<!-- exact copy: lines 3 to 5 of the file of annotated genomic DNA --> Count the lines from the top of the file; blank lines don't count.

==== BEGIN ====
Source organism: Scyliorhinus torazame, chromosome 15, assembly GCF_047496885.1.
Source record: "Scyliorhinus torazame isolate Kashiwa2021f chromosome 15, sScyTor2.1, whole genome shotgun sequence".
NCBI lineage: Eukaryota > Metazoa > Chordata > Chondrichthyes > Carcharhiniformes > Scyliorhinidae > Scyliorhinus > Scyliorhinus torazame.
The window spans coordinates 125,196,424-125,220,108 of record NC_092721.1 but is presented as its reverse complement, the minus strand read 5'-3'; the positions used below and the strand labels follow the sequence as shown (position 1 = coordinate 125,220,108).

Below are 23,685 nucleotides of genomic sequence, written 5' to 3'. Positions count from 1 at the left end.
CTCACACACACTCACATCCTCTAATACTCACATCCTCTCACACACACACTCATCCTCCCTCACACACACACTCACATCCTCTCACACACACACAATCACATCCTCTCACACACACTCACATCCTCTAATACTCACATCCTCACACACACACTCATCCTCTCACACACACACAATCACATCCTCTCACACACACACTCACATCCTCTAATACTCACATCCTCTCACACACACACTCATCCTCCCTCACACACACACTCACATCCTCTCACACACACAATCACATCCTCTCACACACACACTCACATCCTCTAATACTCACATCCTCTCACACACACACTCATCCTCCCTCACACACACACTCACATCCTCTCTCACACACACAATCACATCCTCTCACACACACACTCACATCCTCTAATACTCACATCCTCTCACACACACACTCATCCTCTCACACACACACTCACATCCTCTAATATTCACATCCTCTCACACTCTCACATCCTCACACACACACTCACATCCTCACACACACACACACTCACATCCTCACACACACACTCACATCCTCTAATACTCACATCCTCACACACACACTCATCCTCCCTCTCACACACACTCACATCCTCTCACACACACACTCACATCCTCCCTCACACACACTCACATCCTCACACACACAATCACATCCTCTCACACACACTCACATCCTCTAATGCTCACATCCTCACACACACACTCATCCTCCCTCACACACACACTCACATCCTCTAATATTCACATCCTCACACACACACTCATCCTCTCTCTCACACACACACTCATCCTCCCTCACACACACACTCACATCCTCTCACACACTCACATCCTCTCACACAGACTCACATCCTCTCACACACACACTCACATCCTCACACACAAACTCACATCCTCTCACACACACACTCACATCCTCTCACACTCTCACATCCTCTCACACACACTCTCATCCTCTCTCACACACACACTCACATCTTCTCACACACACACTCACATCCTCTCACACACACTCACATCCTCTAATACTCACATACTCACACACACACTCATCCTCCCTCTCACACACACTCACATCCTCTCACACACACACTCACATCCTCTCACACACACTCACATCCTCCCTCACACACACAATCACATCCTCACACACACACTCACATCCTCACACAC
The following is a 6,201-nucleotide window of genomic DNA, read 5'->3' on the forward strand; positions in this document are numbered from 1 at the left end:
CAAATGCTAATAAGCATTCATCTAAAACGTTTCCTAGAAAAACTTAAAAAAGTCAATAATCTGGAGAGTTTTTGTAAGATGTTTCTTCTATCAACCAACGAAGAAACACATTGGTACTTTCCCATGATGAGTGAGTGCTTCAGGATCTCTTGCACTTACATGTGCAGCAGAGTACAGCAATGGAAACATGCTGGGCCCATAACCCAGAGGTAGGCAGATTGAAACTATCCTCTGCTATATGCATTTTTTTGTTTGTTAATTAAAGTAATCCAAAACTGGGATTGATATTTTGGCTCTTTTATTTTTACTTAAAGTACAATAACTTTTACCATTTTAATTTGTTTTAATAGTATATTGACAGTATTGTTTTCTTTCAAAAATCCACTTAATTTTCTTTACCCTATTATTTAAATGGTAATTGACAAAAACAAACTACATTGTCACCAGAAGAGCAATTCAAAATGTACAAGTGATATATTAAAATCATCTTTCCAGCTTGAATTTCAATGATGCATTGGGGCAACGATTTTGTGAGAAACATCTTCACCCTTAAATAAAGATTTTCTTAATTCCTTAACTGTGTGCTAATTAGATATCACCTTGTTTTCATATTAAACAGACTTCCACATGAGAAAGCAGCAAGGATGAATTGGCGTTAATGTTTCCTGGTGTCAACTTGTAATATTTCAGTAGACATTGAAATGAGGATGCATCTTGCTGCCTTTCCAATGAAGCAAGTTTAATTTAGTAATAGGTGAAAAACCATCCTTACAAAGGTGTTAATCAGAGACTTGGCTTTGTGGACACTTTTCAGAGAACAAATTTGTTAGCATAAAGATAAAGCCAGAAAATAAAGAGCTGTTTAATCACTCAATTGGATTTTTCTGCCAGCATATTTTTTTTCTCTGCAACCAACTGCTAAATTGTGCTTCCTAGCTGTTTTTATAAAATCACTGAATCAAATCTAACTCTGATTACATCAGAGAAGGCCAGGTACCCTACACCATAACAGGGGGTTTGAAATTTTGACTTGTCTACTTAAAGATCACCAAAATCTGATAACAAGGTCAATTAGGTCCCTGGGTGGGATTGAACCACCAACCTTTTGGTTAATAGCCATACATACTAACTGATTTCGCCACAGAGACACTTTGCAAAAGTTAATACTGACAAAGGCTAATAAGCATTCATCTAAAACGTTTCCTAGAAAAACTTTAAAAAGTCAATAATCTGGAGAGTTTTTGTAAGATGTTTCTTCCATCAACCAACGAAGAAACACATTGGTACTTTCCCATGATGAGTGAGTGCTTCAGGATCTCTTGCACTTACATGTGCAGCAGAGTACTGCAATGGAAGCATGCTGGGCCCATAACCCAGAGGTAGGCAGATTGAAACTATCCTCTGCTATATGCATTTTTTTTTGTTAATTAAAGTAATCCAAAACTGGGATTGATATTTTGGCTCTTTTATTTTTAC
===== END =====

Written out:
NCBI lineage: Eukaryota > Metazoa > Chordata > Chondrichthyes > Carcharhiniformes > Scyliorhinidae > Scyliorhinus > Scyliorhinus torazame.
The window spans coordinates 125,196,424-125,220,108 of record NC_092721.1 but is presented as its reverse complement, the minus strand read 5'-3'; the positions used below and the strand labels follow the sequence as shown (position 1 = coordinate 125,220,108).

Below are 23,685 nucleotides of genomic sequence, written 5' to 3'. Positions count from 1 at the left end.